"how to make reading this instance primitive thread-safe without locking?" Code Answer


ok, i believe i found the answer and my concern is vindicated!

the code happens to be thread-safe on x86 and amd64 because they invalidate a cpus cache when the variable is written to causing subsequent reads to read the variable from memory. to quote shafqay ahmed quoting jeffrey richter:

since two processors can have different caches, which are copies of the ram, they can have different values. in x86 and x64 processors (according to jeffrey’s book) are designed to sync the caches of different processors so we may not see the problem.

incidentally using lock and interlocked flushes the variable from cache, so using lock when reading the property would have been safe. from http://blogs.msdn.com/b/ericlippert/archive/2011/06/16/atomicity-volatility-and-immutability-are-different-part-three.aspx:

locks guarantee that memory read or modified inside the lock is observed to be consistent, locks guarantee that only one thread accesses a given hunk of memory at a time, and so on.

however there is no guarantee in the clr specification given when reading a value updated by another thread (without using locking synchronization constructs) will be the most recent. indeed on arm i could well get an old value using threadsafe class as it is, from http://msdn.microsoft.com/en-us/magazine/jj553518.aspx:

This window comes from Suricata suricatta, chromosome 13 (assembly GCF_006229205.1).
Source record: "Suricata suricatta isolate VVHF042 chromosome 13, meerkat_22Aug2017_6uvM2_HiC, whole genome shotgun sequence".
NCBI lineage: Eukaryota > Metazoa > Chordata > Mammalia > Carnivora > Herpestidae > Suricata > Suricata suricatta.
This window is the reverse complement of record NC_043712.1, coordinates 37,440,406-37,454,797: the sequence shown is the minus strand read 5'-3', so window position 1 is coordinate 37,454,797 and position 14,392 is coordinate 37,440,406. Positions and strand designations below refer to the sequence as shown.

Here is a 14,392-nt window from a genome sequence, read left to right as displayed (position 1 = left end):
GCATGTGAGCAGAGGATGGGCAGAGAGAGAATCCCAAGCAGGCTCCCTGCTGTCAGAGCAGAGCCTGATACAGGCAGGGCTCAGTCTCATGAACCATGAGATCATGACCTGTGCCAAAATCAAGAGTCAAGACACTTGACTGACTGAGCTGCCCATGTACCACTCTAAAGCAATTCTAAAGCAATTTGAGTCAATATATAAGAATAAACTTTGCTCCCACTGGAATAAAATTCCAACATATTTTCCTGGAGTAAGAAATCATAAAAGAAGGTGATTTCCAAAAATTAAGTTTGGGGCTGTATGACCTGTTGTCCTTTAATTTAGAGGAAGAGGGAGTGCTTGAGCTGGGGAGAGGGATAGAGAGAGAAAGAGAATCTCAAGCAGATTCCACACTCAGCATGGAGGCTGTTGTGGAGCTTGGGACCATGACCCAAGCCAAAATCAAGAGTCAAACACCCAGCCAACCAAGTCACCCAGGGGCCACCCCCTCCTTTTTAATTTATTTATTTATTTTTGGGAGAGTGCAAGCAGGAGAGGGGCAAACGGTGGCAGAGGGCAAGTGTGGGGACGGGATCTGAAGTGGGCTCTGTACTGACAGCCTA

if your code relies on lock-free algorithms that depend on the implementation of the x86 clr (rather than the ecma clr specification), you’ll want to add the volatile keyword to relevant variables as appropriate. once you’ve marked shared state as volatile, the clr will take care of everything for you. if you’re like most developers, you’re ready to run on arm because you’ve already used locks to protect your shared data, properly marked volatile variables and tested your app on arm.

so it seems the answer is i can use a lock when reading or make my field volatile, though perhaps i should use lock and try reduce the number of calls, as a man who worked on the compiler says:

the number of situations in which a lock is too slow is very small, and the probability that you are going to get the code wrong because you don't understand the exact memory model is very large. i don't attempt to write any low-lock code except for the most trivial usages of interlocked operations. i leave the usage of "volatile" to real experts.

By germanfr on August 14 2022

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